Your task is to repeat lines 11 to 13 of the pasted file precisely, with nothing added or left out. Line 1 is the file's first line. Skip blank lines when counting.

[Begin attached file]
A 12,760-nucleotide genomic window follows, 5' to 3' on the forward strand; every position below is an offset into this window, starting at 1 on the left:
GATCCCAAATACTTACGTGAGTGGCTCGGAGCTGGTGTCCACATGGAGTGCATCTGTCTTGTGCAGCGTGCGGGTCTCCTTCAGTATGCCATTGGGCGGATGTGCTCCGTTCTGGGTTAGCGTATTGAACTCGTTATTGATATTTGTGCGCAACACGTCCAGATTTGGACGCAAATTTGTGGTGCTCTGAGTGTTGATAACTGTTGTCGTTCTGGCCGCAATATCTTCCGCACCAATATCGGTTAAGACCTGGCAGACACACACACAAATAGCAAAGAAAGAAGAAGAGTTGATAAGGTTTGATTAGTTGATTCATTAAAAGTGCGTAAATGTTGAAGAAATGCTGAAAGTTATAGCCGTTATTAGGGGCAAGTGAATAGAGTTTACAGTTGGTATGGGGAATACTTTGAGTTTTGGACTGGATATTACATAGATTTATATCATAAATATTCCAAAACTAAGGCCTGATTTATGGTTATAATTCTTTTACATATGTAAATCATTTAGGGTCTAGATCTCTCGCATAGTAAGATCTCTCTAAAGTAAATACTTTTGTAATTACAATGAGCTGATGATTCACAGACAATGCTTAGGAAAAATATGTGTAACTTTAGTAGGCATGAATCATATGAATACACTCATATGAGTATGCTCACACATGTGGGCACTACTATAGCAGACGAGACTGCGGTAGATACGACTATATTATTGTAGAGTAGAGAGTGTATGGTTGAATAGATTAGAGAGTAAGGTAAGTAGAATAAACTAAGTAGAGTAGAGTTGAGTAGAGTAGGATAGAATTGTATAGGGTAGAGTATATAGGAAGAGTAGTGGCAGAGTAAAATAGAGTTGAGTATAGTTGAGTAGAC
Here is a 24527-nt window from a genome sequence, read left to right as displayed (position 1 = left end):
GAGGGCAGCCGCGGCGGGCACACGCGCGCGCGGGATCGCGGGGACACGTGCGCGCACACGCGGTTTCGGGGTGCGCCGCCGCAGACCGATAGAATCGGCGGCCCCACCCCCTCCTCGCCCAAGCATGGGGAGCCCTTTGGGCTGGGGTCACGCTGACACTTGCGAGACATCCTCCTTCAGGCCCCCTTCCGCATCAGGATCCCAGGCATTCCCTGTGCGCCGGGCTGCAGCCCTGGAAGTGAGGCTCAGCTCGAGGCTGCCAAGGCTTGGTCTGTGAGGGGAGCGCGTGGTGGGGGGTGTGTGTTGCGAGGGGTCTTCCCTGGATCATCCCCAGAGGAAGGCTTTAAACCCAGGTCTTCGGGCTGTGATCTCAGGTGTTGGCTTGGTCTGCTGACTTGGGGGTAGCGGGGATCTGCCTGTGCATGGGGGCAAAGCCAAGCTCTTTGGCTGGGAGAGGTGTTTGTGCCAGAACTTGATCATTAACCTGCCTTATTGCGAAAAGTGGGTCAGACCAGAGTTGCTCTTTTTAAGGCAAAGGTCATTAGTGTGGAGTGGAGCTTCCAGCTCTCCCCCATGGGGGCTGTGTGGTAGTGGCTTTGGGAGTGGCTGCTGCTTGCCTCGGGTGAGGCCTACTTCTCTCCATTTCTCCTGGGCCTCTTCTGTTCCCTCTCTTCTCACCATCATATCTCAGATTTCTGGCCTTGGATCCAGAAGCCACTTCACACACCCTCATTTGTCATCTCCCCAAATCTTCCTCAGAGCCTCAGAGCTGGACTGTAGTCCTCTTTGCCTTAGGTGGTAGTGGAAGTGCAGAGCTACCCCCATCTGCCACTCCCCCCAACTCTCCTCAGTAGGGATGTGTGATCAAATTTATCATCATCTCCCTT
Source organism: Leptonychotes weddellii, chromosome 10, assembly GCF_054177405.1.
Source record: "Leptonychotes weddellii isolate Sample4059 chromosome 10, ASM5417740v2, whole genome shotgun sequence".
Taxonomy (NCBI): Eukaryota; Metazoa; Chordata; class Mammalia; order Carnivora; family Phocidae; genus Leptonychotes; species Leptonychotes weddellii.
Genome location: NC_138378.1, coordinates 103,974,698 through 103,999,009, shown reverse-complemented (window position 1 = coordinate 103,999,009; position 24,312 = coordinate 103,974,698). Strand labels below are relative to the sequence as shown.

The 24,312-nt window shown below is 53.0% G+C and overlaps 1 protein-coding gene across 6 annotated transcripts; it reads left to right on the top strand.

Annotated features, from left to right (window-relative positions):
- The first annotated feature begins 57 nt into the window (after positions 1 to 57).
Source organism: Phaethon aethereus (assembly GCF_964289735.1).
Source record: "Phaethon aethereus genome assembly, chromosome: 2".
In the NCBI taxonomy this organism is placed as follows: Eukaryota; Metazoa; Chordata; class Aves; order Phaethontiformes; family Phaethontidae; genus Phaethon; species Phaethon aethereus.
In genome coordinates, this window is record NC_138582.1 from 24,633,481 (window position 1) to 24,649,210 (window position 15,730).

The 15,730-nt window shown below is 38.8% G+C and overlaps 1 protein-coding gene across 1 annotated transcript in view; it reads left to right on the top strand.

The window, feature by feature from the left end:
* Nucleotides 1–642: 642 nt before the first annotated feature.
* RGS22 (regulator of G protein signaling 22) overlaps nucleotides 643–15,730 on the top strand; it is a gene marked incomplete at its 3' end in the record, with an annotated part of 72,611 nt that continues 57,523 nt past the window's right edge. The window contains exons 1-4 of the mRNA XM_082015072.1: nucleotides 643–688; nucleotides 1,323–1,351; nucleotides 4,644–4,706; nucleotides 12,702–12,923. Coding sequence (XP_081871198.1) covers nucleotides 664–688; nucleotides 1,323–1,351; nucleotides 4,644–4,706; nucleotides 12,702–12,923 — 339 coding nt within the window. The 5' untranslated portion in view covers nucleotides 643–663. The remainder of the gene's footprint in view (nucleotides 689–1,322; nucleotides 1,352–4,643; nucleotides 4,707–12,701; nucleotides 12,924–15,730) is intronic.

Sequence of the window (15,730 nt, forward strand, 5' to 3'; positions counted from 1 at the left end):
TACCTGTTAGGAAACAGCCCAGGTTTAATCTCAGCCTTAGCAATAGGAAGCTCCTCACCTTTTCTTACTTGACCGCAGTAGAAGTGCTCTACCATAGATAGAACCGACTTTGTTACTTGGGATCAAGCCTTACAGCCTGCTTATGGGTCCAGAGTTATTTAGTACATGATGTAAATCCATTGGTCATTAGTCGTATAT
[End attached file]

- The first annotated feature begins 57 nt into the window (after positions 1 to 57).
Source organism: Phaethon aethereus (assembly GCF_964289735.1).
Source record: "Phaethon aethereus genome assembly, chromosome: 2".